How long did it take to film the new series of Food Lab?
About eight months, nine months, it's been a long process. Because we film down here in Tasmania, we wanted to try and capture different parts of the year here, so we started back in autumn last year.
Ben Milbourne’s show Food Lab is about to begin its third season.Credit:SBS
What's so great about Tasmania anyway?
I think if you're in food, it's the best place to be. The closeness to the source is fantastic, being able to go and meet producers and farmers and get really close to the ingredients is really good. It also gives us a beautiful backdrop, great scenery to shoot, like a food and travel show all rolled into one. We do one segment per show out on location, one segment in the studio, and one segment up at the University of Queensland looking at the science of food.
From a young age, I was interested in food from the perspective of eating it. How did you become passionate about the other side, the production side of food?
There are two kinds of people: people who like food just for the outcome, and people who derive enjoyment from the process of making it. There's something quite Zen-like in preparing food for other people, that slows my mind down and calms me and relaxes me. Those are the things that I didn't discover until I went to uni and moved out of home – I just ate because I loved eating. When I got to uni I had to cook for myself and I discovered that there was more to this, you have to prepare the food, and preparing the food is enjoyable too. It grew from there, and the more you learn about food, the more you unpack it. The universe was built on 200 elements – there are more than 200 ingredients in the world, so when you think about what you can create in the kitchen, the universe was created with less.
Is cooking an art?
I think it's part art, part science. It's trying to find the marriage between those two that takes food to the next level. Every time you cook, you're conducting a scientific experiment of some kind. The scientific process is a hypothesis followed by an experiment followed by a conclusion: food is that. You have a hypothesis: I want to make this and I think I'll enjoy it. Go through the experiment and at the end you find out if it's good or bad. But there's an art component in thinking about what's going to go well together, how do I get the most out of it.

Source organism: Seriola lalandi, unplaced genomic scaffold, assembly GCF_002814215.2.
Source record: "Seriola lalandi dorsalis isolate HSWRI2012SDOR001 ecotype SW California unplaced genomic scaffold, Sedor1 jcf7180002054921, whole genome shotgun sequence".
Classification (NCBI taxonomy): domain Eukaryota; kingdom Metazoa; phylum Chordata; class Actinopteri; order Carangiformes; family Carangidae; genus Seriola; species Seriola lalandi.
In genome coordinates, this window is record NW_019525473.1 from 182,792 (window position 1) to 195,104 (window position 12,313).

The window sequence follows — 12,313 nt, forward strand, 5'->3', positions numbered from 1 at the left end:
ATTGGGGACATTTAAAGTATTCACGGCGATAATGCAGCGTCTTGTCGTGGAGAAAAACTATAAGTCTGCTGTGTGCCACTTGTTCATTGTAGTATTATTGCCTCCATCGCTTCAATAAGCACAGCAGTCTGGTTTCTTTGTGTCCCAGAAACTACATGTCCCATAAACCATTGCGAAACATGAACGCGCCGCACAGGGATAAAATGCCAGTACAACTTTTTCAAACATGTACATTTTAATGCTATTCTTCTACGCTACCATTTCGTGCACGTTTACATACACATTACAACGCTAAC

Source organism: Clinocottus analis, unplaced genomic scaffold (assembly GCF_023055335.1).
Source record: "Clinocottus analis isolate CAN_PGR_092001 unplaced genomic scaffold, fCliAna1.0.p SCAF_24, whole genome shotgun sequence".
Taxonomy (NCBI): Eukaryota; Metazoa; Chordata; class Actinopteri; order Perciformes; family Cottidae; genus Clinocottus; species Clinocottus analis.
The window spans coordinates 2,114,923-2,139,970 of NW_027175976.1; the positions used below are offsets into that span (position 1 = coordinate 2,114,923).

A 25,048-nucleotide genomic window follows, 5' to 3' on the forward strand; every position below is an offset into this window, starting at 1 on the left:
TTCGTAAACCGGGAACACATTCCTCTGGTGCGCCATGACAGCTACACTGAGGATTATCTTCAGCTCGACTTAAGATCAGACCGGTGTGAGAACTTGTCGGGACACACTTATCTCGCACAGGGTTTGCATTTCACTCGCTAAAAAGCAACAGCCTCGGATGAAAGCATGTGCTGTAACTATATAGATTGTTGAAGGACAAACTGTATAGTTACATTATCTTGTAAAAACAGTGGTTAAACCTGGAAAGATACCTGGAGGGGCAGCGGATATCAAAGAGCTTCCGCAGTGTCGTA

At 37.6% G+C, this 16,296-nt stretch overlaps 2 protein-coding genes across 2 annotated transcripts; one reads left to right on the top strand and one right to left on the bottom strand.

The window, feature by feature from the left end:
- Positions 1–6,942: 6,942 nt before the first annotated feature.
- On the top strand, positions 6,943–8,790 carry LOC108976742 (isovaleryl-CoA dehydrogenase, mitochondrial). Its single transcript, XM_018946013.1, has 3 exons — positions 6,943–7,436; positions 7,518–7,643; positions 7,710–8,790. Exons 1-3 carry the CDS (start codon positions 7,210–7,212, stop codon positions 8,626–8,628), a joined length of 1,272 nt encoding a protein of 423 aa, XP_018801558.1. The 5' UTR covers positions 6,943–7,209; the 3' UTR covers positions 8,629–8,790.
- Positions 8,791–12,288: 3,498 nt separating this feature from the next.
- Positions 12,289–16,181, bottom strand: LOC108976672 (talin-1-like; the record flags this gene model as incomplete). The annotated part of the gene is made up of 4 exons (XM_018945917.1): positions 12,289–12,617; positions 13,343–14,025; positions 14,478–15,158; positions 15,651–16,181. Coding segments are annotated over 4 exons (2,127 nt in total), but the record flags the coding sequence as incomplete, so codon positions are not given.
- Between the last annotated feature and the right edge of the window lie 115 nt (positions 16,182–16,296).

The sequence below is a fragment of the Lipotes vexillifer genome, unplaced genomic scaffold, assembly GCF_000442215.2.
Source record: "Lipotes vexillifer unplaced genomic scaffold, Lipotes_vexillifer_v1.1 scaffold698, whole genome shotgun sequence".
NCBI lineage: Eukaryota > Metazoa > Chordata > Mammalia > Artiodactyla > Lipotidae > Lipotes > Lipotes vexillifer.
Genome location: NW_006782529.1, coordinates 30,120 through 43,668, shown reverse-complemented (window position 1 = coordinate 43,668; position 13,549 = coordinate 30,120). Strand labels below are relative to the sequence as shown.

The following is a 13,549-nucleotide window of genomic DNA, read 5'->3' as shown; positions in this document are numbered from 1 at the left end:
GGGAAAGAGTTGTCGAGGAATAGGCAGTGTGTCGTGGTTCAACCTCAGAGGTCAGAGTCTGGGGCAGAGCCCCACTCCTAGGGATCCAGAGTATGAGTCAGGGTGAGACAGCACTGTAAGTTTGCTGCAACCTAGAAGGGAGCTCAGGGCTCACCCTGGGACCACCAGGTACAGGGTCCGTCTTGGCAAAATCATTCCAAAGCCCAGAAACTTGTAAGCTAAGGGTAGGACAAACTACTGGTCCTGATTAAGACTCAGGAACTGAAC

Your partner on the show, Dr Joel Gilmore, is an actual scientist. How did you come across him?
In the first season we went to the University of Queensland and did some pre-interviews with some researchers, to see what they were working on, how they came across on camera. Joel was just a standout. He was so good, and such an infectious character, and knew so much about science and food – he loves food, he's a foodie – and he could answer every question we had. So we decided to put him in a co-host role and make him the go-to guy for whenever there's a question about food I can't answer.
Is there a lot you've learnt on the show that you didn't know before?
There's a lot that's been solidified – I kind of knew from my own science background, I did an applied science degree at the University of Queensland. But a lot of things were solidified for me, and then there were things I didn't even comprehend about how microwaves work, what space smells like – apparently it smells like burnt marshmallows.
How do microwaves work?
The frequency inside your microwave is set to the frequency of water – so when you push the button, as long as the food has moisture in it, the polar opposites within the water will ping back and forth and that creates surface friction, which creates heat, heating up the water and heating up the food.
Will watching Food Lab season 3 make me a better cook?
I hope so. What we try to do is create more inquisitive individuals in our society, and if we can do that through something they do day in and day out like food, that's fantastic. The premise of the show was let's try to link education and an inquisitive nature to something people do day in and day out so they look at the world in a more analytical and inquisitive way. If they do that, we've done what we set out to do.
Food Lab by Ben Milbourne (season 3) premieres on SBS Food, Monday (March 18) at 5pm.
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